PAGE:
Film Review: ATROZ (2015)

Film Review: ATROZ (2015)

Mar 20, 2016

IMDb: Atroz (2015) (aka Atrocious)
Director: Lex Ortega
Stars: David Aboussafy, Laurette Flores, Aleyda Gallardo

ATROZ (aka ATROCIOUS) comes to us from director Lex Ortega (Mexico Barbaro) in Mexico. This film was produced by the famously infamous Ruggero Deodato (Cannibal Holocaust). This is going to be the first American release of the film. You are also reading the first American review of the film…lucky you…I think.

This film focuses on tapes confiscated from two men after they cause a car accident. The viewer follows along as the police watch these mysterious tapes, only to learn that they are the home videos of two ruthless serial killers. These videos are sexually perverse, brutally violent, and full of realistic gore. It is impossible not to look at this film and think of the August Underground trilogy. It has the feel of August Underground, with the sexual perversion of Mordum, and the gore effects of Penance. This is a film that was obviously influenced by the found footage genre, while mixing  in numerous hard core examples of extreme cinema. It even  manages to cross between sub-genres, due to the fact that the police are watching multiple tapes. In fact, if this was not a singular film, it could almost be viewed as an anthology of extreme cinema.


For instance, the opening tape would fulfill the needs of the fans of the snuff genre. It is reminiscent of underground films like Nailed Down or Boy Meets Girl. It then moves through more sexually depraved sequences that will surely remind the viewer of A Serbian Film or Madness of Many. Beyond these genre films, this film contains gut wrenching segments that will stand out in your mind like the most brutal scenes from Death-Scort Service and Snuff 102. There are numerous comparisons to be made, and this film is a nice example of every single one of them. It is gross, depraved, and highly disturbing.

Surprisingly, the film also manages to speak to a bigger problem. It possesses a message of realistic horror in the Mexican society that it so darkly portrays. In the trailer, it talks about the fact that a disturbing number of murders in the country stay unsolved. The idea that serial killers can be lurking around every corner, killing with impunity, is a highly disturbing concept. This is definitely a film that fans of horror and underground cinema will eat up. It even has a wider message that may be appreciated by people outside of the genre.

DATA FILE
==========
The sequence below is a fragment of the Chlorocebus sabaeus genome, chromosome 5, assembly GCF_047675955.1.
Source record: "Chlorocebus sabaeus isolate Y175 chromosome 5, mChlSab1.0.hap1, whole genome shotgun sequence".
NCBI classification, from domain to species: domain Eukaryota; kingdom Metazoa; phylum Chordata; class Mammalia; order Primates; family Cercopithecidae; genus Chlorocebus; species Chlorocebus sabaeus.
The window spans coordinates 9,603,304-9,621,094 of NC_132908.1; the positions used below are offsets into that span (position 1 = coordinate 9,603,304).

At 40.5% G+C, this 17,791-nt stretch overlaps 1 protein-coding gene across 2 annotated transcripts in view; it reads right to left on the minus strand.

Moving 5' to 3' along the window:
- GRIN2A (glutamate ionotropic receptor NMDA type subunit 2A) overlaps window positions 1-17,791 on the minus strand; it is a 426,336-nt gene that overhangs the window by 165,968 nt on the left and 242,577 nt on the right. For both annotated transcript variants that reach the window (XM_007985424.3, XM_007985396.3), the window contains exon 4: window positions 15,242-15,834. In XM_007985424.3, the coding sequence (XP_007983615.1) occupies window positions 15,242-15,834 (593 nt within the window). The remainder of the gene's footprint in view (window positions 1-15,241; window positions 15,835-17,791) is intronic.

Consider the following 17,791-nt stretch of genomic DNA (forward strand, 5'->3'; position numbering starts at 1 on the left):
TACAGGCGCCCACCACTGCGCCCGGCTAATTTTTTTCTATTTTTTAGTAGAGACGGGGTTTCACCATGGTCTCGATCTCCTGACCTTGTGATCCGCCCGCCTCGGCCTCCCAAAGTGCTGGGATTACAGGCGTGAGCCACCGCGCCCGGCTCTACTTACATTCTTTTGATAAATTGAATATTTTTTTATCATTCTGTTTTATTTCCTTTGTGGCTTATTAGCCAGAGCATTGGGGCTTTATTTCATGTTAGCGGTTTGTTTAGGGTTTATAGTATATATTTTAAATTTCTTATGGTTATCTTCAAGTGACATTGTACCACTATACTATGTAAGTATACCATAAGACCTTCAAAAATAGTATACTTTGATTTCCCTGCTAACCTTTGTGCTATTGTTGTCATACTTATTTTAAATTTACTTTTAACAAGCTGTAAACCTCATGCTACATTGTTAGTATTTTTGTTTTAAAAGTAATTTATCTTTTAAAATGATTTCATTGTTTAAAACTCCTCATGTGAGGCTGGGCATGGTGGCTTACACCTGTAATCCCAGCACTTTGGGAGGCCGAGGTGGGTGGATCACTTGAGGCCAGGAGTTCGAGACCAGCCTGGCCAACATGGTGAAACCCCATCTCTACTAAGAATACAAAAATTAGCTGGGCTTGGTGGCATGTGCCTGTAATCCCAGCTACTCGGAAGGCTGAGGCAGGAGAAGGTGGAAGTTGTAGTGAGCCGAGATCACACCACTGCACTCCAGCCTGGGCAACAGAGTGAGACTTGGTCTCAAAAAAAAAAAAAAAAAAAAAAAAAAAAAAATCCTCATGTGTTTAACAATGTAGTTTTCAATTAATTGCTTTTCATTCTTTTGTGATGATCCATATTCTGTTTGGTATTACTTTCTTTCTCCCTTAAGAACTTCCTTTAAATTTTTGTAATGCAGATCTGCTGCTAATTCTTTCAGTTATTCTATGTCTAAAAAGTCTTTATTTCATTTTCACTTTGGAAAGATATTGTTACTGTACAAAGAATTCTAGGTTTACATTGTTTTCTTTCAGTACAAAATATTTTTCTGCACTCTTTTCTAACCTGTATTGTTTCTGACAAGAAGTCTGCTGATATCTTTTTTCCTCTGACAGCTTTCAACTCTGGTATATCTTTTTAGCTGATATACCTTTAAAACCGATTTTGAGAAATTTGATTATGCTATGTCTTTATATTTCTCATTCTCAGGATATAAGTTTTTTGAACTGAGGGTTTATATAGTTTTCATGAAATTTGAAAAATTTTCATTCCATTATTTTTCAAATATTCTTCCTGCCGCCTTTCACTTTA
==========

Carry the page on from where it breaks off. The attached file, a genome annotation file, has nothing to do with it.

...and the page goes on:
As a film, it also has some style. It has great shots in the city streets. The opening credits even stand out to me as a nicely stylized aspect of a low-budget film. Outside of the home video segments, this is a filmmaker that truly had a vision for his portrayal of the city in which he filmed. He showed the chaos, poverty, and desperation that could be indicative of any city in the world. He even managed to speak to the social ills and political corruption that run rampant throughout the world.

The only negative I had with the film was the almost incomprehensible ending. I had to take a time-out from this review and re-watch the second half of the film. I was not sure if I lost something in translation or it was just edited in such a way that made it confusing. As it turns out, I just had to pay a little more attention to the conversation at the end. There is a conspiratorial twist ending in this film that is actually pretty cool, you just need to watch for it. The viewer that has trouble following foreign films, subtitles, etc. may miss out on something pretty special here.

You need to give this film a chance if you are a fan of extreme cinema, sexual perversion, gore effects, and even murder mysteries. This film even has enough social commentary and mystery behind it, to interest the fan that needs “deeper” subject matter. In the end, I find this to be a very strong Unearthed Films release. It is a good thing Biro keeps finding films of higher quality; however, the real credit needs to go to the filmmakers that are out there giving it their all. Lex Ortega shows true dedication to his art with this film, while managing to shock and appall even the craziest of fans.